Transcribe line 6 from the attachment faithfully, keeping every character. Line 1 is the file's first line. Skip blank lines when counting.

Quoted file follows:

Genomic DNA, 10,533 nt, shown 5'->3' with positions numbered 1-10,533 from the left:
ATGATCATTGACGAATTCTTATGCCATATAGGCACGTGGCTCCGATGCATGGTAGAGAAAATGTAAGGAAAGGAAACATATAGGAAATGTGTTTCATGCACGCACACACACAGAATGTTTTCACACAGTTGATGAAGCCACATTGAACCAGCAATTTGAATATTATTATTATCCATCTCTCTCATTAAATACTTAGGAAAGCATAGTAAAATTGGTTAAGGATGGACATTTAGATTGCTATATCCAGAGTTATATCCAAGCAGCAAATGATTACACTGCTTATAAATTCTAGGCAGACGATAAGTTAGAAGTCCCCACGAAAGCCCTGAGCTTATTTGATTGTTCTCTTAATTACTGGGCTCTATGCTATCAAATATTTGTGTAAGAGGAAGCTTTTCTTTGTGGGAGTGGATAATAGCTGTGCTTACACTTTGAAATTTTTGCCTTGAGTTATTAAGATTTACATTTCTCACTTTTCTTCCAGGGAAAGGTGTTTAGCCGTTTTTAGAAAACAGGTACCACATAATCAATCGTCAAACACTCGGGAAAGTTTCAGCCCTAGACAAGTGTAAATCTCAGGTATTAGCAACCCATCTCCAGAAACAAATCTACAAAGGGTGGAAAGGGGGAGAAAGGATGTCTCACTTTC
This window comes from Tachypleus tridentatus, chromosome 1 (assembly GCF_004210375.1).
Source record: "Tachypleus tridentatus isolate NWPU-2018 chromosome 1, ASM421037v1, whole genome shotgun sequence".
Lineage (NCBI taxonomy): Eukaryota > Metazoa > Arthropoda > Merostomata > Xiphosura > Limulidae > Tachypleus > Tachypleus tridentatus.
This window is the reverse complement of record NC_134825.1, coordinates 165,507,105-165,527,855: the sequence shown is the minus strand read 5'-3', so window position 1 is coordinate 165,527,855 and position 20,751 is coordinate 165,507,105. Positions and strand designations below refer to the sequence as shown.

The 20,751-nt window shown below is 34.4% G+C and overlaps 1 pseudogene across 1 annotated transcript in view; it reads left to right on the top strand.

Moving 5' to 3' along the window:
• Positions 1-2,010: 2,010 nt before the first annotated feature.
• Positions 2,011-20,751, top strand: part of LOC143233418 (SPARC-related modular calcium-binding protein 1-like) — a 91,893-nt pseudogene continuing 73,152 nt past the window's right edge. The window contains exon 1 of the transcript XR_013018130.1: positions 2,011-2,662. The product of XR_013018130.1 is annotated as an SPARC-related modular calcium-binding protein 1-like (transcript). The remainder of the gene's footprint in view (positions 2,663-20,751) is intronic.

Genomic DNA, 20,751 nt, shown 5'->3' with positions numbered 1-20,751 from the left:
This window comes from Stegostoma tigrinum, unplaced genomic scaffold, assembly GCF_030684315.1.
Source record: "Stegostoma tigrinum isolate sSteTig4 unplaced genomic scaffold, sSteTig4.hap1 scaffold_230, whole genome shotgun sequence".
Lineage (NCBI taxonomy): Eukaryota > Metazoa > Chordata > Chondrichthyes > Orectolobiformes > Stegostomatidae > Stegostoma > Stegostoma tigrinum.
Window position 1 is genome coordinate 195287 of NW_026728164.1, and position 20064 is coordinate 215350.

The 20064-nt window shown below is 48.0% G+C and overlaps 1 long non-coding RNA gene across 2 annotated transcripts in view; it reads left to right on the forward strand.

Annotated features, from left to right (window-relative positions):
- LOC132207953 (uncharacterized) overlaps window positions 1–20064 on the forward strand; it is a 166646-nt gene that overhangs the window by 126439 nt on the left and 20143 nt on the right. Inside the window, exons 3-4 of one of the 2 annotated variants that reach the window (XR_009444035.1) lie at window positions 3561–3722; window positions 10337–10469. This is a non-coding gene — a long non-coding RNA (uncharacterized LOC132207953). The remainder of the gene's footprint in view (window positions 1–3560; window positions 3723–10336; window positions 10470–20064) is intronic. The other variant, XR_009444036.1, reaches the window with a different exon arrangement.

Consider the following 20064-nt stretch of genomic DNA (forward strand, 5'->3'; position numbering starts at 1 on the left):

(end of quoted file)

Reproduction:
This window is the reverse complement of record NC_134825.1, coordinates 165,507,105-165,527,855: the sequence shown is the minus strand read 5'-3', so window position 1 is coordinate 165,527,855 and position 20,751 is coordinate 165,507,105. Positions and strand designations below refer to the sequence as shown.